Illinois Attorney General Logo

Office of the
Illinois Attorney General
Kwame Raoul

Illinois Attorney General Logo


June 21, 2023

ChicagoAttorney General Kwame Raoul today filed an amicus brief with the Illinois Supreme Court calling for an expanded interpretation of the Illinois Human Rights Act’s ban on discrimination in places of public accommodation. Raoul filed the brief in support of a teen hockey player who was banned from team workouts, practices, and games at a public ice arena after she disclosed her disability to her coach.

“As we approach Disability Pride Month in July, I am more committed than ever to enforcing the Illinois Human Rights Act to protect the right of all Illinois residents to access places of public accommodations without discrimination,” Raoul said. “I am committed to ensuring that all people in Illinois are entitled to the full and equal enjoyment of the facilities, goods and services of any public place in their communities.”

The litigation in question involves a player on a hockey team that is part of the Team Illinois Hockey Club, which practiced and competed at an ice arena in Woodridge, Illinois. After developing depression and anxiety, the player disclosed her disabilities to Team Illinois – emphasizing that her health care providers agreed that playing hockey would benefit her health and wellness. As a result, the player was banned from participation in team activities. She was also prohibited from communicating with teammates and attending team functions, including those at the ice arena – despite the arena being open to the public.

Attorney General Raoul filed an amicus brief arguing the player has stated a straightforward case of disability discrimination under the Illinois Humans Right Act. Raoul argues in the brief that the act should be liberally interpreted as a broad and corrective statute that prevents discrimination. Raoul explained that in 2007, the Illinois General Assembly amended the act to expand the categories of places that qualify as places of public accommodation after court decisions limited the act’s reach. As a result, the Illinois residents with disabilities are guaranteed even greater protections than those provided by the federal Americans with Disabilities Act.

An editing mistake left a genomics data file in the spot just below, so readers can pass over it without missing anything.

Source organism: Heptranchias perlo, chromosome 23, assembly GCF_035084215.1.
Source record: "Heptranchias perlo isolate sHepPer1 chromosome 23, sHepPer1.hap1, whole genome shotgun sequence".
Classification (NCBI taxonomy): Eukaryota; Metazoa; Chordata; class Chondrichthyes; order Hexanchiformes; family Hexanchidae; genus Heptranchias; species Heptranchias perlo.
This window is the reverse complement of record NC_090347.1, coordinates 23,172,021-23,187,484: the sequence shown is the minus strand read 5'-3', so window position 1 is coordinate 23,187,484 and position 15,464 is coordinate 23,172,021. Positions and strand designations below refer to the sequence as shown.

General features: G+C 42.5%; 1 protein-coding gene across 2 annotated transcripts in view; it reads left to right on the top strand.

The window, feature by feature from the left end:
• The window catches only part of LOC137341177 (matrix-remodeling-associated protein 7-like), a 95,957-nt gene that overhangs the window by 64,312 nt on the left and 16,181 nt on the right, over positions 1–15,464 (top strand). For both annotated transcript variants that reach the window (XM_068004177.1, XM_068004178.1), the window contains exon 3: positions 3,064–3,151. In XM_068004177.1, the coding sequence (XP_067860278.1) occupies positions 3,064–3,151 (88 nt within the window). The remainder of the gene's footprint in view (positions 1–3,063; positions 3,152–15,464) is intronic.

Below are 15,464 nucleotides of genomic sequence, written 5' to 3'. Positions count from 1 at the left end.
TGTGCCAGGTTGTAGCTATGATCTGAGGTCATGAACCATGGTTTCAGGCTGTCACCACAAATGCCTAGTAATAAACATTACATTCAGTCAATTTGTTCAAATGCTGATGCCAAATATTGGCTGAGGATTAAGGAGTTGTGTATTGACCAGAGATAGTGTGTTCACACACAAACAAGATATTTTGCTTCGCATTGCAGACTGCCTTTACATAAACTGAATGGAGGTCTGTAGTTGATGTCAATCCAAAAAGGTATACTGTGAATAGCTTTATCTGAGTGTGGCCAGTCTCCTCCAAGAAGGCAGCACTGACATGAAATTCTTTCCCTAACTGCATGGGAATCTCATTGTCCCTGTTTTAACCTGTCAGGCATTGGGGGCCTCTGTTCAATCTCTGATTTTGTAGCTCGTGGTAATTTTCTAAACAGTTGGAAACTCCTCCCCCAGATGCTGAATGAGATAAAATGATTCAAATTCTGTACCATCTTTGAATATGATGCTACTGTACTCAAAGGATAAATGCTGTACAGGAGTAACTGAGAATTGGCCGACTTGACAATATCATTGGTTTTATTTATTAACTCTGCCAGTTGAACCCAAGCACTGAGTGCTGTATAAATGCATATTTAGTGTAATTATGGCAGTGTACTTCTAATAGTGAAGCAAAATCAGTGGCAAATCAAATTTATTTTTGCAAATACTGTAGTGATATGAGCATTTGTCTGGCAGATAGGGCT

Raoul also pushed back on claims that the Human Rights Act’s protections should be constrained to physical spaces, and arguing nothing in the act limits the definition of a place of public accommodation to a physical space. Raoul stated that imposing a physical place limitation would significantly limit the rights of people with disabilities in Illinois to access digital and other non-physical spaces.

Raoul further explained the act does not exempt lessees, membership organizations or places with pre-screening requirements. If such exemptions were imposed, Raoul argued it would conflict with the act’s intent to provide expansive protections against discrimination.

Raoul’s Disability Rights Bureau protects and advances the interests of all people with disabilities in Illinois. Raoul enforces state and federal laws that protect the civil rights of people with disabilities in Illinois because people with disabilities are entitled, as a matter of law, to fair and equal opportunities in all aspects of society. Individuals who have disabilities and believe their rights have been violated can file complaints on the Attorney General office’s website.